COST OF MARKETING: Infrastructure reduces the cost of marketing of agricultural products. One study shows that farmers in Africa receive only 30 to 50 per cent of the final price paid by consumers, compared to the 70 to 85 per cent received by Asian farmers. About two-thirds of this difference is adduced to the substantial difference in transportation costs between countries in the two continents.
COMPARATIVE ADVANTAGE: Marketing margins have widespread consequences for the comparative advantage in the international market. Extremely high marketing margins in agricultural products, coupled with production costs, could make FOB (Free on Board) prices higher than competing countries since internal transport costs greatly increase domestic price of imported products and reduce the scope for trade - when added to Cost Insurance and Freight (CIF) prices. Likewise, differences in marketing costs affected by infrastructure could both positively and negatively impact on the expansion of internal or external trade.
PRICE TRANSMISSION: The role of infrastructure in the process of transmission of prices is no less important. Lack of infrastructure facilities is considered a perennial source of price discrimination, market fragmentation and information asymmetry. A study shows that short-run effect of devaluation of the exchange rate is reflected in prices at farm level.
LABOUR MARKET IMPERFECTION: In developing countries, labour is the key factor in production of agricultural goods and serves as an influential source of income for the households. Imperfections of the rural workforce, particularly the interlocking of such market with land, credit and product markets, have been traditionally viewed as a barrier to income and employment generation in rural areas. The lack of infrastructure causes these imperfections.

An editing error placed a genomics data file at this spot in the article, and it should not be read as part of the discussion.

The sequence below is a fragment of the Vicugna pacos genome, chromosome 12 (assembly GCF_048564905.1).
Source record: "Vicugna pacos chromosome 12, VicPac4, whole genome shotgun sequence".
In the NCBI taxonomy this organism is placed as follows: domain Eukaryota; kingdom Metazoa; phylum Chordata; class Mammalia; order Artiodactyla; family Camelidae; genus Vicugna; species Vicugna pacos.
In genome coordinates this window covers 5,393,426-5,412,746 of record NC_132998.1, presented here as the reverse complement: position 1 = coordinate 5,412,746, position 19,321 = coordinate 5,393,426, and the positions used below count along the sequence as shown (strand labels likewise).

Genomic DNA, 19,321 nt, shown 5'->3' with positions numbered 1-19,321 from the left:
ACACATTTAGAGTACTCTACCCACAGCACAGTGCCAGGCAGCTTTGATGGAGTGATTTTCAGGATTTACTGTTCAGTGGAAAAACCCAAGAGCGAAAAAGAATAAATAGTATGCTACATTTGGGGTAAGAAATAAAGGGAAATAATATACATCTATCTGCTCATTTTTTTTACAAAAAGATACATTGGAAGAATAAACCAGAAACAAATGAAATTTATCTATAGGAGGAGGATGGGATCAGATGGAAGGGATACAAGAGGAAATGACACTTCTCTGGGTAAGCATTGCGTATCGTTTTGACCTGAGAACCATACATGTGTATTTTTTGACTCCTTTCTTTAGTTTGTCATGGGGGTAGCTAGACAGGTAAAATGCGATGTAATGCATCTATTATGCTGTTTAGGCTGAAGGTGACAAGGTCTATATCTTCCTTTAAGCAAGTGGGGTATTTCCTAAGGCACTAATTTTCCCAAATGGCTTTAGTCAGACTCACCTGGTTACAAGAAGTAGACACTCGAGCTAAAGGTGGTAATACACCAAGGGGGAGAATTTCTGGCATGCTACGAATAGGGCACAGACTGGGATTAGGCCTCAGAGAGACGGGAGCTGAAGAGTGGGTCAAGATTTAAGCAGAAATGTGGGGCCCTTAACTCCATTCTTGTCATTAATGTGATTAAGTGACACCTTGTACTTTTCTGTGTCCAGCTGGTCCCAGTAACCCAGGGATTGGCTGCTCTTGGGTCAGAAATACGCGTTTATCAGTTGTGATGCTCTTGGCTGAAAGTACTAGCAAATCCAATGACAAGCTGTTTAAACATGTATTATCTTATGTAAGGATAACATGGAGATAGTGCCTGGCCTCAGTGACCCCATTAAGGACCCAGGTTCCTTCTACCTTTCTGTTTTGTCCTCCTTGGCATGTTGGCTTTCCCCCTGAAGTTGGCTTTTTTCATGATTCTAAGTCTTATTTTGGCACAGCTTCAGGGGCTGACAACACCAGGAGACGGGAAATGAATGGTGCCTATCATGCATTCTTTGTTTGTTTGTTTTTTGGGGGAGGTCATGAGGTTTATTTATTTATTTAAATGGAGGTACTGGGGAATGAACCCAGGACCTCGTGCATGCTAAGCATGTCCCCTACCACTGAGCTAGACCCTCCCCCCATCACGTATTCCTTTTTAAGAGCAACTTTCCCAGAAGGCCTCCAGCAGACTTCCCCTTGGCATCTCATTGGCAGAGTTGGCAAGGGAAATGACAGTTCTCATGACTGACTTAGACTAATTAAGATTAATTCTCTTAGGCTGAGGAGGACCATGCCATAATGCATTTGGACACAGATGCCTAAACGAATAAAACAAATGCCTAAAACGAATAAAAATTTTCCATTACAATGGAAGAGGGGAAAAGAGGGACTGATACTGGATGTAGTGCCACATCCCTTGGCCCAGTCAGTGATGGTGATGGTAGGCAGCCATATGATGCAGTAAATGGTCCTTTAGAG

INFRASTRUCTURE AND DIFFUSION OF TECHNOLOGY: Infrastructure also results in the diffusion of technology. Workers travel frequently in areas where transport and communications function better. Generally, demonstration plots or extension offices are selected in those areas where better infrastructure is present. Modern technology package originates in the urban areas and a quicker communication system helps them reach farmers at the shortest possible time.
HOUSEHOLD CONSUMPTION: Services are hardly available in areas with weak infrastructure and hence consumption of such services and products remain relatively low in such places. However, the latent demand for these services becomes effective demand as soon as infrastructure develops.
NON-FARM ACTIVITIES: Better infrastructural facilities promote rural non-farm activities. Business, trade and services expand when non-agricultural labour market develops with the growth of roads and electricity.
Though infrastructural facilities rarely make a direct effect on employment and income generation, these indirectly create conducive environment for the growth of non-farm activities.
The writer, a former Professor of Economics at Jahangirnagar University, is Chair of Economics and Social Science Department (ESS), BRAC University.firstname.lastname@example.org